# For polynomials $f, g$ and $\gcd(f(X),g(X))=d(X)$ then $\gcd(f(X+a),g(X+a))=d(X+a)$

Suppose for polynomials f, g in $$\mathbb{Q}[X]$$ it holds that

$$\gcd(f(X),g(X))=d(X)$$

What we also want to now prove is that for $$a \in \mathbb{Q}$$: $$\gcd(f(X+a),g(X+a))=d(X+a)$$

So the question is asking that if we replace $$X$$ by $$X+a$$, the new gcd is the old one evaluated at $$X+a$$. I was thinking that we can always write: $$\alpha(X) f(X)+ \beta(X) G(X) =d(X)$$ For polynomials $$\alpha$$, $$\beta$$, but I don't see how I could use this. If I would just treat $$d(X)$$ as a function now and shift by $$a$$ to the left, the proof would immediately follow, but this feels a bit like cheating, is this statement valid?

I would then finish like:

If we now treat $$d(X)$$ as a function, we shift the function $$a$$ to the left and get: $$d(X+a)=\alpha(X+a) f(X+a)+ \beta(X+a) g(X+a) .$$ Since we still have $$\alpha(X+a), \beta(X+a) \in \mathbb{Q}[X]$$ this statement is equivalent to: $$\gcd(f(X+a),g(X+a))=d(X+a) .$$ as desired $$\square$$.

• Why do you think a valid inference is "cheating"? – Bill Dubuque Oct 11 '18 at 15:35
• Because I didn't really know why I was allowed to do it ;) – Wesley Strik Oct 11 '18 at 16:29

Hint  shifts $$\,f\mapsto \bar f$$ are automorphisms so preserve divisibility $$\ cd=a\iff \bar c \bar d = \bar a,\,$$ so gcds

$$c\mid (a,b)\iff c\mid a,b\iff \bar c\mid \bar a,\bar b\iff \bar c\mid (\bar a ,\bar b)$$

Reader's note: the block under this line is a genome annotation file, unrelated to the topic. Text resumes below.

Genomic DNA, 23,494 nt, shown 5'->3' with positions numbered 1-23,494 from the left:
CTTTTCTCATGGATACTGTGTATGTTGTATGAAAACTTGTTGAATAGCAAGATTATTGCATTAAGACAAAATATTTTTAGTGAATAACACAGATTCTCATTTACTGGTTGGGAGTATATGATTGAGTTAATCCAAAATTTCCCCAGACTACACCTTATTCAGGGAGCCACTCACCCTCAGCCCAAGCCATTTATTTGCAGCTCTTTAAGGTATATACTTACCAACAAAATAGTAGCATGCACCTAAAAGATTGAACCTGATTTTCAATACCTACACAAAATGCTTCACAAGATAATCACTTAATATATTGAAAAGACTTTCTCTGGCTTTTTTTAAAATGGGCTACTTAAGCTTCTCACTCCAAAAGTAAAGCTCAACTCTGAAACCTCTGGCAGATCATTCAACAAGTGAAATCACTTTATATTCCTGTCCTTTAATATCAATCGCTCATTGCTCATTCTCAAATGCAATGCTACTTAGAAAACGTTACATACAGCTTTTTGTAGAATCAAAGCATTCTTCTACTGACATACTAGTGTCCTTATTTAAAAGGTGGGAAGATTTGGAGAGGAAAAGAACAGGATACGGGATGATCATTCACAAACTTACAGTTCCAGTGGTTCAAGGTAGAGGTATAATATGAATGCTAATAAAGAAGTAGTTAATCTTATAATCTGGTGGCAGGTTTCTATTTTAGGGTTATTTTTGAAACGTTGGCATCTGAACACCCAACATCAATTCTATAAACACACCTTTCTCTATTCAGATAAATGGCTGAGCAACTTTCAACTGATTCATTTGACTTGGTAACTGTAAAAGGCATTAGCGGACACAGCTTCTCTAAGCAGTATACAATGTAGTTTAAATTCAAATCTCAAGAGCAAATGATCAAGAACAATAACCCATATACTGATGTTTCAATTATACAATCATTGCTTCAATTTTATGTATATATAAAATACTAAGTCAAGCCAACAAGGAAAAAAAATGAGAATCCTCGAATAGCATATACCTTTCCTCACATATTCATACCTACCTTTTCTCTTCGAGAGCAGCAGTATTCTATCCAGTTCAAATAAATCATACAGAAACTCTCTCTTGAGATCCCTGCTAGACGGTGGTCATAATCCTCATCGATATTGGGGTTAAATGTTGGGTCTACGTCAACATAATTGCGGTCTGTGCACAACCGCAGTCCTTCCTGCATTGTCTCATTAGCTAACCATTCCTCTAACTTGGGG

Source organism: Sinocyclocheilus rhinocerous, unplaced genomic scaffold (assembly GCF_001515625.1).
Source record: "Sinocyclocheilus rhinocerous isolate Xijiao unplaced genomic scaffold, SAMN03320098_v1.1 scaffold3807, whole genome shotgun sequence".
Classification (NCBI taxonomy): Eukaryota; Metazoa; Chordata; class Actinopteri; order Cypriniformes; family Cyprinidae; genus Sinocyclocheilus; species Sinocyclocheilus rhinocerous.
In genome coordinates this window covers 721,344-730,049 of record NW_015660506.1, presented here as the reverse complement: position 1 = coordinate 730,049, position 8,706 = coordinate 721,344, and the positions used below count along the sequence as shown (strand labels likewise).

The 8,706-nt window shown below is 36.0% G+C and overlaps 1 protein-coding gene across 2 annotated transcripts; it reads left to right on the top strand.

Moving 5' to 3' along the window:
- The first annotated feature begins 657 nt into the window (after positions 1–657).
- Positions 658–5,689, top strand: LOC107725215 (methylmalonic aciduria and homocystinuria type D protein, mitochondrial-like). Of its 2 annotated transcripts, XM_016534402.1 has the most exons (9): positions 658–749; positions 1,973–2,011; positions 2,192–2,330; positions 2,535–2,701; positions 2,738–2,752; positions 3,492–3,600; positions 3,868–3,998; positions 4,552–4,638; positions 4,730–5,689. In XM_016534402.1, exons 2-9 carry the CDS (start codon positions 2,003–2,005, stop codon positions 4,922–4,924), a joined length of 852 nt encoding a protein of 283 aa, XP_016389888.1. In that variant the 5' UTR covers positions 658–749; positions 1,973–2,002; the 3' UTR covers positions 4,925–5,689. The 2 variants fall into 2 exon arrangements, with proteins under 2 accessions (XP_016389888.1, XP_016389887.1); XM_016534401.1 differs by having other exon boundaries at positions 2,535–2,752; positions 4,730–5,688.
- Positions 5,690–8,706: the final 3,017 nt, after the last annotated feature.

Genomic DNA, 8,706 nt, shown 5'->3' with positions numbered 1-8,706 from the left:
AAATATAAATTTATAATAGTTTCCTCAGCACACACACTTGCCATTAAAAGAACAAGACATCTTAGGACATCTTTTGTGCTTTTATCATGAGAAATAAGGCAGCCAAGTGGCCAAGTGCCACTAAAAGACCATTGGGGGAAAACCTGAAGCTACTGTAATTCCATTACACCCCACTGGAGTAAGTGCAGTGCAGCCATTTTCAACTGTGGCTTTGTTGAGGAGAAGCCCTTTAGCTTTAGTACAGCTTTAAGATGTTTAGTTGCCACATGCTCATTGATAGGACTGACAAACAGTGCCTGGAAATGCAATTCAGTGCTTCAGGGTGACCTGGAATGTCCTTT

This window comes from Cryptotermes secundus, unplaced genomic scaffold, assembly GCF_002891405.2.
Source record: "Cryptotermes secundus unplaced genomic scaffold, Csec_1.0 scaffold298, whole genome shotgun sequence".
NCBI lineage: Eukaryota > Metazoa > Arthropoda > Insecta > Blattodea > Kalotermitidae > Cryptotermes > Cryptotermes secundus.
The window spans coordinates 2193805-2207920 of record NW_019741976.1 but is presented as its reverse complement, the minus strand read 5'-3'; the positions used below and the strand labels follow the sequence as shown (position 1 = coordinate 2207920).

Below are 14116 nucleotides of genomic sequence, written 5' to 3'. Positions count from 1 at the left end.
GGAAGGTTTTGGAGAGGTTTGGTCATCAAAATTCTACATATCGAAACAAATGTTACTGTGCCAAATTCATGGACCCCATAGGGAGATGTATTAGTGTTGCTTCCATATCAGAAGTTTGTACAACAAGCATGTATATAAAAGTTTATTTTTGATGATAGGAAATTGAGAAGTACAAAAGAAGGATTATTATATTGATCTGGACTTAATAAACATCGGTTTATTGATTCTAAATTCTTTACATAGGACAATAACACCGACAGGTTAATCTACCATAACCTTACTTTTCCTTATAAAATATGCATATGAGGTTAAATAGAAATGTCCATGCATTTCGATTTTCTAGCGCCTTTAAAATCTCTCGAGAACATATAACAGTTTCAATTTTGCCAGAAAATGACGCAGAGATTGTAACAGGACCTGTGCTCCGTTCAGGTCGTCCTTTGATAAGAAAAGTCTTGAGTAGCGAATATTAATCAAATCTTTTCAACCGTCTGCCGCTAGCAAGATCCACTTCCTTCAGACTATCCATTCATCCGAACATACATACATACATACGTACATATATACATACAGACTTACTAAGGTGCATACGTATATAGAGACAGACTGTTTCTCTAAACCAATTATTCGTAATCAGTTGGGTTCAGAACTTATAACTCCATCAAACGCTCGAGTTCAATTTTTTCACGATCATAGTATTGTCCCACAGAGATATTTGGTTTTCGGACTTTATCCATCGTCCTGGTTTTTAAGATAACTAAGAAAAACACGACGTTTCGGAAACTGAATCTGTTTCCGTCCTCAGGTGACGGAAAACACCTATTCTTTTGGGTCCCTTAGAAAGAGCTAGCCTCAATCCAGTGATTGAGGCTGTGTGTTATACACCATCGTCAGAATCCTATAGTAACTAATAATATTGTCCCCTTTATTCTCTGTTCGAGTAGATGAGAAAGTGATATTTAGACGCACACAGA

I think one problem might be $$p(x+a)f(x+a) + q(x+a)g(x+a) = d(x+a)$$ does not imply $$d(x+a)=\gcd(f(x+a),g(x+a)),$$ only that their $$\gcd$$ divides $$d(x+a)$$.

For example you can multiply arbitrarily large degree $$k(x)$$ to $$p(x+a), q(x+a)$$ and $$d(x+a)$$.

Perhaps arguing along with degree of $$d(x), d(x+a)$$ can work. I guess this also means $$a$$ must be defined as not a root.

But if $$a$$ is not a root perhaps another way is: we can find $$p(x),q(x)$$ such that $$p(x)(f(x)/d(x)) + q(x)(g(x)/d(x)) = 1$$ Therefore $$p(x+a)(f(x+a)/d(x+a)) + q(x+a)(g(x+a)/d(x+a)) = 1$$ This time round we can say something concrete about their $$\gcd$$: $$D(x) = \gcd(f(x+a)/d(x+a),g(x+a)/d(x+a)) = 1,$$ as otherwise there is some non-constant polynomial $$D(x)$$ that divides $$1$$.

Therefore $$\gcd(f(x+a),g(x+a)) = d(x+a)$$

• Why does $p(x)(f(x)/d(x)) + q(x)(g(x)/d(x)) = 1$ imply that $p(x+a)(f(x+a)/d(x+a)) + q(x+a)(g(x+a)/d(x+a)) = 1$ ? – Wesley Strik Oct 11 '18 at 12:59
• Since the relations holds for all X, it must also hold for $X+a$? – Wesley Strik Oct 11 '18 at 13:33
• @WesleyGroupshaveFeelingsToo Right, it really should have been written as $$f(x)/d(x) = u(x) \in \mathbb Q[x]$$ and similarly $v(x)$ for $g(x)/d(x)$. Then the change of variables hold and we can work with $u(x+a), v(x+a)$ first until $\gcd(u(x+a),v(x+a))=1$. Then $$\gcd(u(x+a)d(x+a),v(x+a)d(x+a)) = d(x+a)$$ and we can plug back $f,g$. Then translate $x+a$ back to $x$. – Yong Hao Ng Oct 11 '18 at 14:03